The nervus intermedius uncommon tangible filaments supply taste sensation to the front twothirds of the tongue. The afferent strands neural connection with cell bodies within the geniculate ganglion at the primary genu of the facial nerve. These tangible afferents at that point connect the parasympathetic fibers, passing through the nervus intermedius to the core tractus solitarius within the medulla. The parasympathetic parcel of the nervus intermedius starts within the predominant salivatory core within the dorsal pons and gives the secretomotor work of the ipsilateral lacrimal organ, submandibular organs, sublingual organs, and minor salivary organs [5, 6].

Both the engine root of the facial nerve and the nervus intermedius take off the brainstem close the dorsal pons at the pontomedullary intersection (the cisternal fragment of the facial nerve). Inside The Cerebello Pontine Point (CPA), the nerve voyages anterolaterally into the porus acousticus of the Inner Sound-Related Canal (IAC), front to the vestibulocochlear nerve. This section is 24 mm. The nervus intermedius either joins the engine root because it develops from the brainstem or close the meatus of the IAC. The facial nerve runs within the anteriorsuperior quadrant of the IAC. At the horizontal conclusion of the IAC, even section of bone (the transverse of falciform peak) isolates the facial nerve from the cochlear nerve inferiorly. Inside this region of the IAC, a vertical section of bone (Bill’s bar) isolates the facial nerve from the posteriorly found prevalent vestibular nerve [7].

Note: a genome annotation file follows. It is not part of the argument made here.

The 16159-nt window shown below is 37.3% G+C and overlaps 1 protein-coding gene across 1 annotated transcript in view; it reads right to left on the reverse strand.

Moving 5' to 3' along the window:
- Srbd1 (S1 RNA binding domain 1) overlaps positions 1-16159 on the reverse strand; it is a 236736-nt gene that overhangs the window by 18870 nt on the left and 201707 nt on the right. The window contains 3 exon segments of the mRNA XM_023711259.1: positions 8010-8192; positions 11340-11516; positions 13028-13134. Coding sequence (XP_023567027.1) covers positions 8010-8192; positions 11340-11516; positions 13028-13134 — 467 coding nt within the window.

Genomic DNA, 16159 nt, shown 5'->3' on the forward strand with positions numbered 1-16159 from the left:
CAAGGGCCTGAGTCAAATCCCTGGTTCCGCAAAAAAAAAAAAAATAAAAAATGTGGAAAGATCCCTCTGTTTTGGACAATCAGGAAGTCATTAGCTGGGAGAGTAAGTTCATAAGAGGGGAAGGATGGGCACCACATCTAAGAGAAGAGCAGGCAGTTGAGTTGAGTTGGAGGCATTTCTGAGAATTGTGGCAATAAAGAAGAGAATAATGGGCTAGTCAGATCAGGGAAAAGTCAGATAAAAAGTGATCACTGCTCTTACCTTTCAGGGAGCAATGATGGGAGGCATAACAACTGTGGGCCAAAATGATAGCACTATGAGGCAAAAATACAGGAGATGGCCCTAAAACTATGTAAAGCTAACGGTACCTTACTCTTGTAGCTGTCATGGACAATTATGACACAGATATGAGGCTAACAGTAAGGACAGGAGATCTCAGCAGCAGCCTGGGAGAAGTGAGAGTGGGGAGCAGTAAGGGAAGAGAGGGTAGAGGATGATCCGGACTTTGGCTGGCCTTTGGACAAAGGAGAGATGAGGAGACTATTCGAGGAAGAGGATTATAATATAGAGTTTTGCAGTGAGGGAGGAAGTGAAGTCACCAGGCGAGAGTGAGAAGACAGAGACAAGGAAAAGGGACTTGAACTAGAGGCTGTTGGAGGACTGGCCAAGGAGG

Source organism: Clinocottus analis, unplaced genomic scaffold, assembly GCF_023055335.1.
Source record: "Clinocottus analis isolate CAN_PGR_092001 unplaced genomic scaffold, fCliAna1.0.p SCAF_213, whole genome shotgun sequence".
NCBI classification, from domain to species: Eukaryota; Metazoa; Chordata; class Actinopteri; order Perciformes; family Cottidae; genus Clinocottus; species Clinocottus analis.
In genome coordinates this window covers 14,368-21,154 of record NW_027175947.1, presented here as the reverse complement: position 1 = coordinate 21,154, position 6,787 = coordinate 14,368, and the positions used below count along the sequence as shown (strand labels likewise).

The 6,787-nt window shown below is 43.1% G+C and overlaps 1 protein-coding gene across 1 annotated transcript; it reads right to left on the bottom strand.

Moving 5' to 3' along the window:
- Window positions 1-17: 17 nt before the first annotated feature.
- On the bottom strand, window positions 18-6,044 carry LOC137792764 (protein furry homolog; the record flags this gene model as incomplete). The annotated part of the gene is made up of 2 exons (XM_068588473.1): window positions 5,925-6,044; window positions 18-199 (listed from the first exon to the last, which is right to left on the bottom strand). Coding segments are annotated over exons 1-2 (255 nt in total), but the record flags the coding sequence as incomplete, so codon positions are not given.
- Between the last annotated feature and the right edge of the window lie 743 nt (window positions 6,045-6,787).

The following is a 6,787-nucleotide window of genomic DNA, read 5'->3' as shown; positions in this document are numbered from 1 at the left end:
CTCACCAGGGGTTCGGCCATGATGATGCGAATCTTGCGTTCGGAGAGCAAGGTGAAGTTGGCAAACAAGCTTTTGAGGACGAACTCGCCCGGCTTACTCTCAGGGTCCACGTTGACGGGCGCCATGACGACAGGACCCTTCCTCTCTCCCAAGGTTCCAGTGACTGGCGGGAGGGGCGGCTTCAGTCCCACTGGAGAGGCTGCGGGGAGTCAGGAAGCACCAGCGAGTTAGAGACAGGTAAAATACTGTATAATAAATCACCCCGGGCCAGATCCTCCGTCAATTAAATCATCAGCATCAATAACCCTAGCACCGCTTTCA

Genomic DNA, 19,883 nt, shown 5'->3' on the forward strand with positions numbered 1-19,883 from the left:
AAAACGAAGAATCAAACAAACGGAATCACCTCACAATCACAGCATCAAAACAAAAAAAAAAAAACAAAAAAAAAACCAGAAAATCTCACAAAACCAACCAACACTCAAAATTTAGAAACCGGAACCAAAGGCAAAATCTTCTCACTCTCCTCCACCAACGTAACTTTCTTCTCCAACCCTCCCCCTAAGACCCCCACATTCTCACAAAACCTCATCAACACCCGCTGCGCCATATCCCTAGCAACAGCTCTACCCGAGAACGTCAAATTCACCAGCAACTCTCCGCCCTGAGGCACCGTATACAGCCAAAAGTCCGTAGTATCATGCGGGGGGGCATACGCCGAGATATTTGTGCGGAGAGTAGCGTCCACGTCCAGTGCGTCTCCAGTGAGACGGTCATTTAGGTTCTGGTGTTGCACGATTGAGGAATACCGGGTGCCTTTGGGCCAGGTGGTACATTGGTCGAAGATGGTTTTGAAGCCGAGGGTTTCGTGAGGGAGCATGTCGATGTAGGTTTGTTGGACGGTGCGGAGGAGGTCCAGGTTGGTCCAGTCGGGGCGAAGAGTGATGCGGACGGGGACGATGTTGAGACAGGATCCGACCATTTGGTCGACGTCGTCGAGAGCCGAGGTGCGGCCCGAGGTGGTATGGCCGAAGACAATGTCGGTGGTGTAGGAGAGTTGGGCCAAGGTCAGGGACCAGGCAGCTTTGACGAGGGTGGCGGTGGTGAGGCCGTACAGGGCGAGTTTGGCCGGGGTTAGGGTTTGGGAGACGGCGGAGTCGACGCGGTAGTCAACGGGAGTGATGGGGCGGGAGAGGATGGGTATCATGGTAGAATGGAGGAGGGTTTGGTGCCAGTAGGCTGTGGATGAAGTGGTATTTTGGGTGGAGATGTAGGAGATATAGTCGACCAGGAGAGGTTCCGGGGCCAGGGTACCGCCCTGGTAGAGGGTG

The front second rate Cerebellar Supply Route (AICA) emerges from the basilar artery near the intersection of the pons and medulla. The AICA can have a variable course and region. The AICA runs inside the IAC and is habitually in nearness with the nerve inside the IAC. In a few cases, the AICA may run within the IAC between the facial and vestibule cochlear nerve. The blood supply to this locale of the facial nerve is the overly complex supply route, a department of AICA [8].